Roldolfo does not conform to Eddies views of "manliness", since Roldolfo is not big and strong like him. Eddie works in a male dominated dock yard and has a very stereotypical view of men and their roles, he believes they should be strong and protective to their families. Eddie thinks it is very important that he is given respect, we know this because halfway through Act two Eddie Shouts at Beatrice telling her "I want my respect". He sometimes wants more respect than he deserves, even though Beatrice tells Roldolfo and Marco to move out he tells her "I don't like the way you talk to me, Beatrice" this makes Eddie seem like a bully. Conflict begins when Eddie shows his dislike for Roldolfo.
Tom’s poor behavior and disloyalty towards Daisy is merely to satisfy his own needs and he does not care to consider the feelings of those around him. Though he is unfair to Daisy, he still demands for her to live up to the moral standards that he conclusively lacks “Tom was evidently perturbed at Daisy’s running around alone, for on the following Saturday night he came
Eddie is the play’s main character who has very distinct views on what a man should be like. He feels it is necessary for a man to be aggressive and to use violence in order to state his authority and power. This is evident when he asks Catherine “What’s the high heels for, Garbo?” Eddie asks this in a very sarcastic manor, however, he is fully aware that he wants things his own way. Eddie also considers bravery and the reputation of the male to be vital in a man’s personality. This is shown by the way he battles Marco nearer the end of the play, not to make friends but to restore his reputation.
However it is his limited understanding of what it means to be a man that is the most prominent. Eddie’s perception of what it means to be a man is also connected with his views of women. Eddie’s forbidden love for Catherine is also one of the main driving forces behind the tragedy. The downfall of Eddie Carbone may have eventually occurred even without Marco and Rodolpho coming over from Italy as his love for Catherine was unnatural. Marcos strong belief in the Sicilian codes of conduct cause him to fight Eddie.
He is felt to feel like he doesn’t fit in or belong in the society. Holden is considered different and alienated as this would be one of his defence mechanisms. Holden is then under the impression that his ways make him better than the other people around him and therefore he feels no need to socialise with the rest of the society. In all honesty Holden is overwhelmed by the presence of people as he never feels welcome in the society. He leads people to believe that he has a sense of superiority but what they don’t know is that this is one of his defence mechanisms to keep them away.
Even though by the end of the novel, Huck still does not want to be a part of society, he has made a many choices for himself concerning morality. Because Huck is allowed to live a civilized life with the Widow Douglas, he is not alienated like his father, who effectively hates civilization because he cannot be a part of it. He is not treated like a total outsider and does not feel ignorant or left behind. On the other hand, because he does not start out being a true member of the society, he is able to think for himself and dismiss the rules authority figures say are correct. By the end of the novel, Huck is no longer a slave to the rules of authority, nor is he an ignorant outsider who looks out only for himself.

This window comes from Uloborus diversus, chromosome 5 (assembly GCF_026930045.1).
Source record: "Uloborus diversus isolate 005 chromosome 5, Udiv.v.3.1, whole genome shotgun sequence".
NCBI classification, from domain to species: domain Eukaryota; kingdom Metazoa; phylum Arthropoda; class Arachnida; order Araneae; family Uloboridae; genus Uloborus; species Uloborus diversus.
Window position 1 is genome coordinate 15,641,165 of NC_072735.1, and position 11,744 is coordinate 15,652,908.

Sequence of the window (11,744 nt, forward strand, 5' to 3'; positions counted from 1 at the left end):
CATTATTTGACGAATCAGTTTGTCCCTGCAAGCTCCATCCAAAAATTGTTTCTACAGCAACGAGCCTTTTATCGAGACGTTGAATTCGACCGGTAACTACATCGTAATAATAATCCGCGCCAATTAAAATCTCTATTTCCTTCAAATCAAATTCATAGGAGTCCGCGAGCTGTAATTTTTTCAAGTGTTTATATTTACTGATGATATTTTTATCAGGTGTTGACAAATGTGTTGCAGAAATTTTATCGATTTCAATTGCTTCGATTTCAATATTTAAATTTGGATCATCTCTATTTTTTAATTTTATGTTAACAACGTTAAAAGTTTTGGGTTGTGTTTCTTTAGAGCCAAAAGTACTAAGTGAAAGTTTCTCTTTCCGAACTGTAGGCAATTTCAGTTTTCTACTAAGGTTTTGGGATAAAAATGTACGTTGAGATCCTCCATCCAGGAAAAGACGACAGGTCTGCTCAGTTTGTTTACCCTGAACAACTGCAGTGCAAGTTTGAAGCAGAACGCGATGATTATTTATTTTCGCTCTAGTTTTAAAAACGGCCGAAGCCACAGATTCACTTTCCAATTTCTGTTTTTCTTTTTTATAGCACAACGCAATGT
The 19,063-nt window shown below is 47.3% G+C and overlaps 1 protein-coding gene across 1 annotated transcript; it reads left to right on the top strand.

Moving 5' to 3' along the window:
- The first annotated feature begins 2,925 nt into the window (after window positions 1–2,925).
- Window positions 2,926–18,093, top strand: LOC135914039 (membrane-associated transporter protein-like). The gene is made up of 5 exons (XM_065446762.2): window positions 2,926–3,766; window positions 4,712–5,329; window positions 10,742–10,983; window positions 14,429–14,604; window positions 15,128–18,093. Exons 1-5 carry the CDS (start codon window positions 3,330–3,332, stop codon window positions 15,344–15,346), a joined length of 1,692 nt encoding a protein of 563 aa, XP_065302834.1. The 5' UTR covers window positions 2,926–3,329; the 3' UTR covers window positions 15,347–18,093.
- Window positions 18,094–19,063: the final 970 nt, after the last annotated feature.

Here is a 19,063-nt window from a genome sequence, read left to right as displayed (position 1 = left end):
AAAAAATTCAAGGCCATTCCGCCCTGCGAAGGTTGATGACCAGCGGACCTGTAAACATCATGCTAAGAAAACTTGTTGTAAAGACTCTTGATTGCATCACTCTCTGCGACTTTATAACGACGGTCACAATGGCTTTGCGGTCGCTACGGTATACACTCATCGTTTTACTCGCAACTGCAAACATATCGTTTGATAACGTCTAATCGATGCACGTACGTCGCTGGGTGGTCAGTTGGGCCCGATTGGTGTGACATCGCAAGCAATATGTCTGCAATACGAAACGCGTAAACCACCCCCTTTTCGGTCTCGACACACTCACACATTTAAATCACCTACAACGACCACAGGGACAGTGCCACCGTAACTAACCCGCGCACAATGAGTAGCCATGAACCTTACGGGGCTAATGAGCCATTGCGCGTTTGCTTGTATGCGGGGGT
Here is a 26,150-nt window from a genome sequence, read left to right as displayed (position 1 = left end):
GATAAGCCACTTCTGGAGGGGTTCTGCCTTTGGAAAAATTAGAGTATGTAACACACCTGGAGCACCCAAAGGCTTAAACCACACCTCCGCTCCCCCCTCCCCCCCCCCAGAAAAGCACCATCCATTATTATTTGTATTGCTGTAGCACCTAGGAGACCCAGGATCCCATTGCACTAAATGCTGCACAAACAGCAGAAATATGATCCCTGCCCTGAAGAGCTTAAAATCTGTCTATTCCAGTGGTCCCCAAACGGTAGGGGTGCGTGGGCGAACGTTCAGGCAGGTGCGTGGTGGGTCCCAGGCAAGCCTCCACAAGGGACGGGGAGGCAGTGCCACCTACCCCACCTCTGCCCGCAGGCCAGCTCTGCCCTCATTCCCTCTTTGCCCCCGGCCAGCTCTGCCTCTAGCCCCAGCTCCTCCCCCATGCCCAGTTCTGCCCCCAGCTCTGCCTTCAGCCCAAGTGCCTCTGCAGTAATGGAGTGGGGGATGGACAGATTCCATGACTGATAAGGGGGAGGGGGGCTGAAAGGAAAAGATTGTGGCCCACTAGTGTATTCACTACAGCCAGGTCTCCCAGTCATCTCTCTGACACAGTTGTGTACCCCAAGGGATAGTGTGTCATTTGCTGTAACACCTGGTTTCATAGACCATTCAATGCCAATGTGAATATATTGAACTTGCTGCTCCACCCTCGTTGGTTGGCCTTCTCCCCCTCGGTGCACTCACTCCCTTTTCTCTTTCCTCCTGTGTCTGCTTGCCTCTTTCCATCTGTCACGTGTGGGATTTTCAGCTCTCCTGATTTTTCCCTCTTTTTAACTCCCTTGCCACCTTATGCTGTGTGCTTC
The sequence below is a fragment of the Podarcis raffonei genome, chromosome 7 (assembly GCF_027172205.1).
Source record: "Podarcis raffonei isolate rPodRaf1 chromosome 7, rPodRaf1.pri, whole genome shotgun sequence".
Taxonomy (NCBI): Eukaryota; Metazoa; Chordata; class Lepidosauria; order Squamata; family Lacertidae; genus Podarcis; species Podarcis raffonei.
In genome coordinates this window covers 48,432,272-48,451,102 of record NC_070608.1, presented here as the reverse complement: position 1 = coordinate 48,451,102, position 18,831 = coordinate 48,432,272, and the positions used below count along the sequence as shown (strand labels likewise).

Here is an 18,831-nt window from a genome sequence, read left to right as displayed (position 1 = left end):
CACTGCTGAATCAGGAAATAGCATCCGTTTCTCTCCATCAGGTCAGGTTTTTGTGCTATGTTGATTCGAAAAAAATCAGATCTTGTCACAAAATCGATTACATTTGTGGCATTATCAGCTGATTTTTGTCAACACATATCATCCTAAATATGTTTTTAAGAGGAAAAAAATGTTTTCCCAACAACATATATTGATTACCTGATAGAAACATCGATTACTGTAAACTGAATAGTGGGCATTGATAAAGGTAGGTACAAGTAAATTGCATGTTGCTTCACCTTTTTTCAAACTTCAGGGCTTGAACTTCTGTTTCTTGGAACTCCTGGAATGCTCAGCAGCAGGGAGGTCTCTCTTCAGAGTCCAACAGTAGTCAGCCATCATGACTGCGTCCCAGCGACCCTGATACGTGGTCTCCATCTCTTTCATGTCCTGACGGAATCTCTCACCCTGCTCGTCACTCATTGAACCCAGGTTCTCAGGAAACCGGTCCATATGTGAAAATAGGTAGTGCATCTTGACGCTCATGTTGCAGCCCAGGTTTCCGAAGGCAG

The audience can infer that Neil resorts to aggression and violence rather than talking because he feels that no one listens to him and no one cares about him, this again, connecting back to Findley’s original theme about internal struggles. Thus, the characteristics of aggression in Neil displays the truths about people struggling with internal issues and
As a result, client internalized these thoughts, feelings, and emotions. He grew up thinking that he was a disappointment to his parents and everyone around him, as he always failed to please them. Client began to doubt himself and every decision he made, as he was afraid of the outcome and how others would perceive it. Growing up, the client would prefer when decisions were made for him, as he did not have to hear any criticism from the people around him if the outcome was not what they expected. These included decisions about the family and himself.
This creates aggression from Marco throughout the play and results in various conflicts between himself and Eddie in which Marco demonstrates his masculinity over Eddie this makes Eddie feel threatened and insecure. Eddie has many different things that he considers to be manly e.g. "to be a breadwinner". He feels that Rodolfo does not conform to his idea of masculinity because of the way he cooks, cleans, sings and makes dresses. Which at the time of the play would not be considered to be things done by a man.
Readers are lead to believe that Roderigo is an unintelligent, desperate and jealous man on accounts by two other characters, Brabantio and Iago. Perhaps, there may be more to Roderigo’s story but readers will never know because of the lack of evidence. Influencing Roderigo’s reputation in Othello, Brabantio, Desdemona’s father has negative feelings toward Roderigo. Roderigo’s main source of motivation in the play is Desdemona and his lust toward her. Brabantio would not be classified as a supporter of Roderigo and this definitely doesn’t work in favor of Roderigo because he yearns to marry Desdemona.Brabantio’s point of view is very negative.